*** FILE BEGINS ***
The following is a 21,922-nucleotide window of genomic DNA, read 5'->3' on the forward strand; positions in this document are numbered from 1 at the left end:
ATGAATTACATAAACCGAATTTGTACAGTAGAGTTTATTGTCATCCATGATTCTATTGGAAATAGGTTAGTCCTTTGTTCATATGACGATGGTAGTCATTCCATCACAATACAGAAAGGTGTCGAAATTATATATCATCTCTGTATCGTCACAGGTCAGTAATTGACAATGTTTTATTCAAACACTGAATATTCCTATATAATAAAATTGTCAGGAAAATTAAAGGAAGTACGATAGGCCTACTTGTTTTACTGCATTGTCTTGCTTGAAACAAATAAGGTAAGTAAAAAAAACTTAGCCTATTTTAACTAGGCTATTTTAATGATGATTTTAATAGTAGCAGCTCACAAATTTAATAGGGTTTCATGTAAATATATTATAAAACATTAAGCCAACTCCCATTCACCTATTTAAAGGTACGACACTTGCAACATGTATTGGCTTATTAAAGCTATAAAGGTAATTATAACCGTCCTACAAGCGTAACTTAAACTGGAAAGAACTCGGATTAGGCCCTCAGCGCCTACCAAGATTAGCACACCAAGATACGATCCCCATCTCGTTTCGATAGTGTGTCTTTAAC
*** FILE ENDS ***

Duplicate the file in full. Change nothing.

The following is a 21,922-nucleotide window of genomic DNA, read 5'->3' on the forward strand; positions in this document are numbered from 1 at the left end:
ATGAATTACATAAACCGAATTTGTACAGTAGAGTTTATTGTCATCCATGATTCTATTGGAAATAGGTTAGTCCTTTGTTCATATGACGATGGTAGTCATTCCATCACAATACAGAAAGGTGTCGAAATTATATATCATCTCTGTATCGTCACAGGTCAGTAATTGACAATGTTTTATTCAAACACTGAATATTCCTATATAATAAAATTGTCAGGAAAATTAAAGGAAGTACGATAGGCCTACTTGTTTTACTGCATTGTCTTGCTTGAAACAAATAAGGTAAGTAAAAAAAACTTAGCCTATTTTAACTAGGCTATTTTAATGATGATTTTAATAGTAGCAGCTCACAAATTTAATAGGGTTTCATGTAAATATATTATAAAACATTAAGCCAACTCCCATTCACCTATTTAAAGGTACGACACTTGCAACATGTATTGGCTTATTAAAGCTATAAAGGTAATTATAACCGTCCTACAAGCGTAACTTAAACTGGAAAGAACTCGGATTAGGCCCTCAGCGCCTACCAAGATTAGCACACCAAGATACGATCCCCATCTCGTTTCGATAGTGTGTCTTTAAC